another as well, (namely) that the age of thirteen years is a neighbour and associate of fourteena years, whenb the generative movements are brought to their seed.c And so, lest alien seedd be sown, He takes care that the first generation shall be preserved intact,e representing the generative organ by the symbol of generation.f
In the third place He instructs him who is about to undertake marriage by all means to circumcise his sense-pleasuresg and amorous desires, rebuking those who are lascivious and lustful,h in order that they may restrain their excessive embraces,i which usually come about not for the sake of begetting children but for the sake of unrestrained pleasure.
62. (Gen. xvii. 27) Why does Abraham circumcise those of foreign birth?j
The wise man is helpful and at the same time philanthropic.k He saves and calls to himself not only his kinsmenl and those of like opinionsm but also those of foreign birth and of different opinions,n giving them of his own goods with patience and ascetic continence,o for these are the firm foundationsp to which all virtueq hastens and finds rest.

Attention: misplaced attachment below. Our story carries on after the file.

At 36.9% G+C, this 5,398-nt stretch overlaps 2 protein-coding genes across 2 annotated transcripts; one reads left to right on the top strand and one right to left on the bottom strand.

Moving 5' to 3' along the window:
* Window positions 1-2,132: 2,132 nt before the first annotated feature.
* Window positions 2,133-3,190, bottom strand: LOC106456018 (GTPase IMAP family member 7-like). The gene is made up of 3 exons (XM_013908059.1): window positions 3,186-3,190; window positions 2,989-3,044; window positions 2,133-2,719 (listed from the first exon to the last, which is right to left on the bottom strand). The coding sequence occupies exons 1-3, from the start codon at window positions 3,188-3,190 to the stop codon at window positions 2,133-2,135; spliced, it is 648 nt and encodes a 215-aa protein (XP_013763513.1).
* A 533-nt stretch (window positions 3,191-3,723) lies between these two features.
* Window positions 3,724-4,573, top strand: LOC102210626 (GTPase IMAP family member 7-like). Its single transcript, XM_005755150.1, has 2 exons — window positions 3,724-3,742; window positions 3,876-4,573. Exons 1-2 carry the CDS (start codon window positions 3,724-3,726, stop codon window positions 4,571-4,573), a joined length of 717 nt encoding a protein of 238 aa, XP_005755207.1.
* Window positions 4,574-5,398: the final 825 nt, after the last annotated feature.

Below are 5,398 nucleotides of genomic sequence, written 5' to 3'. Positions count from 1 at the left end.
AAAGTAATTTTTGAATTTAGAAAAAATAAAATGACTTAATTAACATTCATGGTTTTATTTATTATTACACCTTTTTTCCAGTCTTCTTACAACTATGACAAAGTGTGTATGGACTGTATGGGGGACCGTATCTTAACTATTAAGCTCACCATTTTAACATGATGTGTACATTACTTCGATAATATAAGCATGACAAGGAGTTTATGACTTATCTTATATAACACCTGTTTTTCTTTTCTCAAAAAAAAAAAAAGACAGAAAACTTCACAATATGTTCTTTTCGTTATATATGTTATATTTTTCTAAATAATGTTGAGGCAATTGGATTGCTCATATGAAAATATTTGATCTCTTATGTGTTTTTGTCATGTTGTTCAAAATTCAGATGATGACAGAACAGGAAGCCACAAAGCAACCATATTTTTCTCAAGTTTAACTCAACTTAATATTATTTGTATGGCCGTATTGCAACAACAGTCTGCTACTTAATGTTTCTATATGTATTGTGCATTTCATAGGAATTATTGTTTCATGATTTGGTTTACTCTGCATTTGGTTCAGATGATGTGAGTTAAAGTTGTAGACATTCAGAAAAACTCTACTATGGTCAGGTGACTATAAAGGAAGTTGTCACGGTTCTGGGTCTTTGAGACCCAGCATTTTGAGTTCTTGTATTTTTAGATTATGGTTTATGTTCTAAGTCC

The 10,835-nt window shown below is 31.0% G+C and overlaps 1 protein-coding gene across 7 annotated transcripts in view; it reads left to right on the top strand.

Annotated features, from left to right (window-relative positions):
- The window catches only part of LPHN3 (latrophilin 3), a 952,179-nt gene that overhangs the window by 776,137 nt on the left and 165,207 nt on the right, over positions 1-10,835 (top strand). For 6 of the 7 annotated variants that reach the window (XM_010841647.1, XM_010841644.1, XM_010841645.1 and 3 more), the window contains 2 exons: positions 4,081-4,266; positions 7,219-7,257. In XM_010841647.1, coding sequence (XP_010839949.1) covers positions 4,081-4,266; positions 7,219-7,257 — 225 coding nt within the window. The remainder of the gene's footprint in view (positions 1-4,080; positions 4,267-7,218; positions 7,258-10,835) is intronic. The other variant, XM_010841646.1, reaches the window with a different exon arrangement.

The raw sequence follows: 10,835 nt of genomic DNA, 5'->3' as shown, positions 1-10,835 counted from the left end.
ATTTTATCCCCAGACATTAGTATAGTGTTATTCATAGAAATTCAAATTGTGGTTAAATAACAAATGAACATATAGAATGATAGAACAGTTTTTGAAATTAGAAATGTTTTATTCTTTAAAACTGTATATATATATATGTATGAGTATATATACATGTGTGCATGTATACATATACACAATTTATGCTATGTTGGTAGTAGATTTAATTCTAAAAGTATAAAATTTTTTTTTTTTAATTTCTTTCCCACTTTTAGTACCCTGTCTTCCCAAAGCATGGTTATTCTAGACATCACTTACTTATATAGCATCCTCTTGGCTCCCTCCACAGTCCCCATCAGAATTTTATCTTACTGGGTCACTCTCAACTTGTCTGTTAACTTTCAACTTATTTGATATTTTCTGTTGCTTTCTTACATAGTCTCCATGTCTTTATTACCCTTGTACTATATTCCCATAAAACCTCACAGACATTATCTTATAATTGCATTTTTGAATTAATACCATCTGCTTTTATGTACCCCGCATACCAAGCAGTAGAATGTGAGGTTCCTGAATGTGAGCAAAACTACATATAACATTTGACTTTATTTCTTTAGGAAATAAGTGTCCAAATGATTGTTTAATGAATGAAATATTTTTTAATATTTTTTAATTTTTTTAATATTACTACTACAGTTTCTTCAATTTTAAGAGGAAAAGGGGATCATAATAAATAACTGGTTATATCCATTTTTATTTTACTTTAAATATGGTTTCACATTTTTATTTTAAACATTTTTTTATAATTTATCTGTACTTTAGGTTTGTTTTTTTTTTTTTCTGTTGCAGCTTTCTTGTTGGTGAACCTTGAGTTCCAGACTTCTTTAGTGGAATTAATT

- aLit. “twice seven.”
- bLit, “behold!”
- cThe syntax is obscure; Aucher renders, “quo seminis motus ad generationem fertur.”
- dἀλλογενὲς σπέρμα.
- fσυμβόλῳ τοῦ γένους.
- hLit. “woman-loving.”
- iLit. “minglings.”
- jτοὺς ἀλλογενεῖς.
- lOr “countrymen.”
- mText slightly emended by Aucher.
- oὑπομονῇ καὶ ἀσκήσει ἐγκρατείας vel Sim.
1. (Gen. xviii. 1–2) Why does (Scripture) say, “And the Lord Godb appeared to Abrahamc at the oak of Mambre,d when he was sitting in the heat of daye at the entrance of his tent; and he lifted up his eyes”f?
The literal meaningg seems to me quite clear. But it is only necessary to explain the tree allegorically through the Chaldaeanh speech. According to Heracleitus,i our nature [a tree] likes to hide itself.j Now, in the first place, it is proper to recognize that the interpretation of Mambre is “from sight,”k and this means something like the following. Just as being wise comes from wisdom,l and being prudent comes from prudence,m and having various dispositions comes from these (various dispositions), so
- aBook IV, which is about as long as the combined first three books of the Quaestiones in Genesin, originally comprised Books IV, V and VI, as some ancient mss. indicate. See the Introduction.
- bHeb. “YHWH”; lxx and Arm. O.T, “God.”
- clxx and Heb. “to him.”
- dHeb. “Mamre.”
- eSo Heb.; lxx and Arm. O.T. “at midday.”
- fSo Heb. and Arm. O.T.; lxx “and looking up with his eyes.”
- gτὸ ῥητόν.
- hi.e. Hebrew.
- iCf. Diels-Kranz, Fragmenta der Vorsokratiker, Β 123  ἡ φύσις κρύπτεσθαι φιλεῖ (from Porphyry). The Arm. caṛ “tree” is out of place here.
- jArm. here uses two verbs, both of which render κρύπτεσθαι.
- kἀπὸ ὀράσεως (or ὁρωμένων), as if from Heb. mim-mar’êh. The same etymology is given in De Migratione 165.